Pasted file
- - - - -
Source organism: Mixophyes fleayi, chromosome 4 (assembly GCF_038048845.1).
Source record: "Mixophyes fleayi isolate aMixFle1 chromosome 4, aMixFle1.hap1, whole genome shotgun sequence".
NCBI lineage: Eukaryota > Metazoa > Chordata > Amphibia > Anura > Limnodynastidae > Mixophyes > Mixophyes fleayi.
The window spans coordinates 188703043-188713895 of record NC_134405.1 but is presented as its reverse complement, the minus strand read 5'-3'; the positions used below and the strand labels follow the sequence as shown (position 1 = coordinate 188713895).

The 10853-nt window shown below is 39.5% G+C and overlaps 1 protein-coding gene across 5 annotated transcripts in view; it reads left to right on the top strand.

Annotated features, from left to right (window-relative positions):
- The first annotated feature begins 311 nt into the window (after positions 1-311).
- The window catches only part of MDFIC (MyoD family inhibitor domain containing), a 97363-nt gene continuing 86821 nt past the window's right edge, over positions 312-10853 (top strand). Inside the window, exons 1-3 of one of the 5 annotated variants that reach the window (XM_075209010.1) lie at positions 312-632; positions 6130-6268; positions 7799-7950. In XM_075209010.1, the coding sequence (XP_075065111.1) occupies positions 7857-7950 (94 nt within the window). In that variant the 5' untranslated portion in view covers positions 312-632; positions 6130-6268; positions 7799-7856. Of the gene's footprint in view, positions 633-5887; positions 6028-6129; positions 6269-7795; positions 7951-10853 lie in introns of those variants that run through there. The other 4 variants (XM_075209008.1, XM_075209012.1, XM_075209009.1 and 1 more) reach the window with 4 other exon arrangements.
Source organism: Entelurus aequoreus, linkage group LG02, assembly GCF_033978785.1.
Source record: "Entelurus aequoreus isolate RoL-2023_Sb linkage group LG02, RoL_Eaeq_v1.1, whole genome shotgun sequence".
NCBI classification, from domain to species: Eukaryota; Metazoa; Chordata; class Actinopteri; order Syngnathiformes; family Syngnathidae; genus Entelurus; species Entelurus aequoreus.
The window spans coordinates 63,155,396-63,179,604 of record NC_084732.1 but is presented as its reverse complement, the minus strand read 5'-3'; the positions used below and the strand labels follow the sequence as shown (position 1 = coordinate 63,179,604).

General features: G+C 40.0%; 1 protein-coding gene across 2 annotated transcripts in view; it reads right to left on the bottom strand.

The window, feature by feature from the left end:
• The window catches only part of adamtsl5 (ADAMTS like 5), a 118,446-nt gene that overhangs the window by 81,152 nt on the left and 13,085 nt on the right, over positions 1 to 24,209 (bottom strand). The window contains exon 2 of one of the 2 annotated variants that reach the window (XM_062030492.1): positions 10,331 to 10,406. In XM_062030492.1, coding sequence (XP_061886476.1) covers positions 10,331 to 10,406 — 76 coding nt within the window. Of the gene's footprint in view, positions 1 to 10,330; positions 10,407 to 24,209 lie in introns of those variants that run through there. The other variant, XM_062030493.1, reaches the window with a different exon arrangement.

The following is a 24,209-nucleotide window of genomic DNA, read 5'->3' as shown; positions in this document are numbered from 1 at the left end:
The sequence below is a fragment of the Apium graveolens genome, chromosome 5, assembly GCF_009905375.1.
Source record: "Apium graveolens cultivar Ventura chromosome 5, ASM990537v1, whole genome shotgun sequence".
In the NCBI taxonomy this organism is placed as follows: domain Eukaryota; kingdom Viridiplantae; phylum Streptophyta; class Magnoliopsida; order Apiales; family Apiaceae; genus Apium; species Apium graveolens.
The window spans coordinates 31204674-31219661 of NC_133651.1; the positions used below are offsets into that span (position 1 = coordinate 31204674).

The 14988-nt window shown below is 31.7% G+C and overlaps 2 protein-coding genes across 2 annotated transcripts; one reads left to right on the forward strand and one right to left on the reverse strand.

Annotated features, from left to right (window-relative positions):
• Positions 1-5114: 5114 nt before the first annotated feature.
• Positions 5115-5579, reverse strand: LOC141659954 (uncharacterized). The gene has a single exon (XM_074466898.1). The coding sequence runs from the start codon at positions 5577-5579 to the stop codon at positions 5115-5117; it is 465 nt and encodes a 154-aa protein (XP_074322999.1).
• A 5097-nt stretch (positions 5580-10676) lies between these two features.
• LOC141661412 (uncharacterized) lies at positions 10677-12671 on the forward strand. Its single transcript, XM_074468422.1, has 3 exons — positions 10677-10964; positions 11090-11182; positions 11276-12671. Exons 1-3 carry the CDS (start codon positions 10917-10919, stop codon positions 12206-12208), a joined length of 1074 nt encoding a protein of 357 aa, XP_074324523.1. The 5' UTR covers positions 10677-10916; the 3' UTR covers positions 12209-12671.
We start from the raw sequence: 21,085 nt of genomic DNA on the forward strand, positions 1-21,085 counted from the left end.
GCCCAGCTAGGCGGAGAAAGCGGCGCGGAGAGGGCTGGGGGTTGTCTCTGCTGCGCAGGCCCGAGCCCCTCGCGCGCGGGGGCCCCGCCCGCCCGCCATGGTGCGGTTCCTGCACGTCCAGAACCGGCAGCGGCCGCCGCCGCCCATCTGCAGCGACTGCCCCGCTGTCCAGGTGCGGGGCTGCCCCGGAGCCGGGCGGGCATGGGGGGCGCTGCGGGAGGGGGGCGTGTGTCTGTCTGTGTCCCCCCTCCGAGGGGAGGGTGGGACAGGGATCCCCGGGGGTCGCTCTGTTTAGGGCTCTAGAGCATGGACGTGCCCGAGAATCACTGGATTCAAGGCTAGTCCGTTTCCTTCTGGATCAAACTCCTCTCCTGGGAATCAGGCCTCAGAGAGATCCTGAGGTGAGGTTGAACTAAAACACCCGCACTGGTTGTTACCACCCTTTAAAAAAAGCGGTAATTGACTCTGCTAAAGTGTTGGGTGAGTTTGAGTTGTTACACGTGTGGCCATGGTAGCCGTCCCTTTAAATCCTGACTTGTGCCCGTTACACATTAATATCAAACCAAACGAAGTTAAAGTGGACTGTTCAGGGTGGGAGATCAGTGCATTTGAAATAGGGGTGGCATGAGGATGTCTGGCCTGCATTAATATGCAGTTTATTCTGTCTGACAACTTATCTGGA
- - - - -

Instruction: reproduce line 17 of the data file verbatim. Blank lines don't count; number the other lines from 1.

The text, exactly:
The sequence below is a fragment of the Apium graveolens genome, chromosome 5, assembly GCF_009905375.1.